This week, the Michigan Court of Appeals issued a very significant published decision in a case that attorneys at our law firm had the privilege of handling on behalf of the surviving family members of a motorcyclist who was tragically struck and killed by an automobile. The motorcyclist left behind a wife and three minor children. Prior to his death, the motorcyclist was a hardworking husband and father. He provided a livelihood, including stable household income, health insurance, and dental insurance benefits for his entire family. Unfortunately, the family lost all of these things once the motorcyclist died.
Survivor’s Loss Benefits – Helping Bridge the Financial Gap Following Tragedy
Nothing can ever replace the actual loss that this family suffered. However, specific provisions included within the Michigan Auto No-Fault Act help eliminate the immediate financial impact associated with the surviving family members’ loss of household income and health benefits. No-fault insurers are required to pay surviving dependents survivor’s loss benefits (more on establishing dependency in claims for survivor’s loss benefits), according to these provisions. In particular, section 3108 of the Auto No-Fault Act requires insurers to pay personal protection insurance benefits for “contributions of tangible things of economic value . . . that dependents of the deceased . . . would have received for support if the deceased had not suffered the accidental bodily injury causing death.”
This awkwardly worded no-fault provision’s precise and actual meaning is often the subject of litigation in Michigan courts. However, it has long been accepted that the language of this provision requires an insurer to pay no-fault benefits for the loss of income and fringe benefits like health insurance. On that basis, our law firm assisted the surviving family members with making a claim for no‑fault benefits that included the loss of income and health insurance the family suffered.
Unfortunately, the auto insurer responsible for paying the family’s no-fault benefits refused to provide the family with health insurance. It was only willing to pay the amount that the deceased motorcyclist’s employer paid toward the family’s employer-provided health insurance plan. That amount of money, however, was nowhere near enough to purchase health insurance for the entire family going forward. This is because a private individual generally cannot purchase health insurance in the open market for the same reduced price an employer can. Additionally, two of the motorcyclist’s surviving children were not the biological children of his widow. Upon the tragic death of the father, those two children required a separate health insurance policy.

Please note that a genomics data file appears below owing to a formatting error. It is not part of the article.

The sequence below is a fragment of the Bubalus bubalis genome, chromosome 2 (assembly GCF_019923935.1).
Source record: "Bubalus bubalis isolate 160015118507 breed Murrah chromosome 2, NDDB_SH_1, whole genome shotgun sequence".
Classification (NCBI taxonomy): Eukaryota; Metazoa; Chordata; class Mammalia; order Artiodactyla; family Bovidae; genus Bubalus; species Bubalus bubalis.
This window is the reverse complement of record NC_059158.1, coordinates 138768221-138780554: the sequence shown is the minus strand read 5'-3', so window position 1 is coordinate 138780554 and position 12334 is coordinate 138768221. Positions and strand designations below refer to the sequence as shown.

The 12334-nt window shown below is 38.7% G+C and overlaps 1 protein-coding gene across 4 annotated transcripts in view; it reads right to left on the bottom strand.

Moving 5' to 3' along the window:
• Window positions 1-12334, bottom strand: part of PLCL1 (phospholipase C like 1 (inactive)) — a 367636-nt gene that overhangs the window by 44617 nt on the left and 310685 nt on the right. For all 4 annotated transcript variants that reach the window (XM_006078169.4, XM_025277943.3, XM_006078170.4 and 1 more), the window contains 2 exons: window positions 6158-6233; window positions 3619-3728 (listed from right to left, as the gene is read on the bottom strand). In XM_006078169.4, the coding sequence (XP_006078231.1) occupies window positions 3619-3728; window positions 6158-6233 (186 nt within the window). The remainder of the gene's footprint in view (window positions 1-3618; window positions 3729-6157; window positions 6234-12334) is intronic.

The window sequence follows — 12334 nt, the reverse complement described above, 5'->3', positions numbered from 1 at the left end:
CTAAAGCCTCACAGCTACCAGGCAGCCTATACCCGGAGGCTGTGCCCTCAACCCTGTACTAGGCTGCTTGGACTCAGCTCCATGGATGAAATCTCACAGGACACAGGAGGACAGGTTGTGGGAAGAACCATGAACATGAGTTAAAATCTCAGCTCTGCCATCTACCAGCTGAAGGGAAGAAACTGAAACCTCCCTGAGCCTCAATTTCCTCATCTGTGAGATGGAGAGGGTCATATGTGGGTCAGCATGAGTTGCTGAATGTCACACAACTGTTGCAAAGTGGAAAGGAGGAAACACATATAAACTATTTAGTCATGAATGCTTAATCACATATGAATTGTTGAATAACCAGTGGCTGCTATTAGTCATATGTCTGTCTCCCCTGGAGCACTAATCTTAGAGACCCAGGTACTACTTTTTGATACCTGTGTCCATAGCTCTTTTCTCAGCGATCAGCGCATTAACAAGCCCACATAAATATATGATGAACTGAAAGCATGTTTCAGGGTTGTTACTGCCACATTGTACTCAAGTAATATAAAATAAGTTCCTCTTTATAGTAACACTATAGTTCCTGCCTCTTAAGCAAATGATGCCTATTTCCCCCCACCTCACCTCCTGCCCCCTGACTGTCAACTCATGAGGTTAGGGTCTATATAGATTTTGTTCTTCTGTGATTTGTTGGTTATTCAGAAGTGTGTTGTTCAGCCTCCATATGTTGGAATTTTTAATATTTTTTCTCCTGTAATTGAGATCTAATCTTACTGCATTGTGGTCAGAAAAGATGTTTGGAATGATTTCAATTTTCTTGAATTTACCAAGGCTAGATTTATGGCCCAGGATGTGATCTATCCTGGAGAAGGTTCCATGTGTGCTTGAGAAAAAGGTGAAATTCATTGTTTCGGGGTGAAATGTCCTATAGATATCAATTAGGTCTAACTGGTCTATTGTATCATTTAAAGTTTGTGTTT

After the insurer refused to properly pay survivors loss benefits for the full replacement cost of the family’s health insurance, our law firm filed a lawsuit on the family’s behalf. We successfully obtained a court order directing the insurer to pay survivors loss benefits for the full replacement cost of the health insurance—for the entire family.
Appellate Court Issues Published Survivor’s Loss Benefits Opinion
Dissatisfied with the ruling, the insurance company filed an appeal in the Michigan Court of Appeals in hopes of reversing the order to pay. However, on appeal, the Michigan Court of Appeals not only rejected that attempt but did so in a written published opinion. Whenever an Appellate decision in Michigan is “published,” the result of that decision must be followed in all similar cases that come afterward. Because this is the case, all other insurers will be required to follow the results of this decision in other similar claims where this issue arises.
Ultimately, there are factual details and legal nuances in this case that are somewhat complex. However, beneath all of that complexity is one simple rule that cannot be ignored: no-fault insurers must pay survivors loss benefits in an amount that is enough to restore the “thing” that was lost as a result of the fatal accident—regardless of what that costs following the accident under the changed circumstances.
The Court of Appeals’ recognition of this in a published appellate opinion is a big victory. This is a win for the family involved in this case as well as every Michigan citizen faced with unexpected financial hardship following a tragic loss such as this one.
More Information on Survivor’s Loss Benefits
Grand Rapids personal injury attorney, Tom Sinas, talks about survivor’s loss benefits.
The Michigan auto accident attorneys at Sinas Dramis Law Firm have helped suffering families throughout the state obtain the legal benefits they are entitled to. If your family is currently experiencing a similar situation, please call us for a free initial case evaluation today at 866.758.0031 or submit an online request form.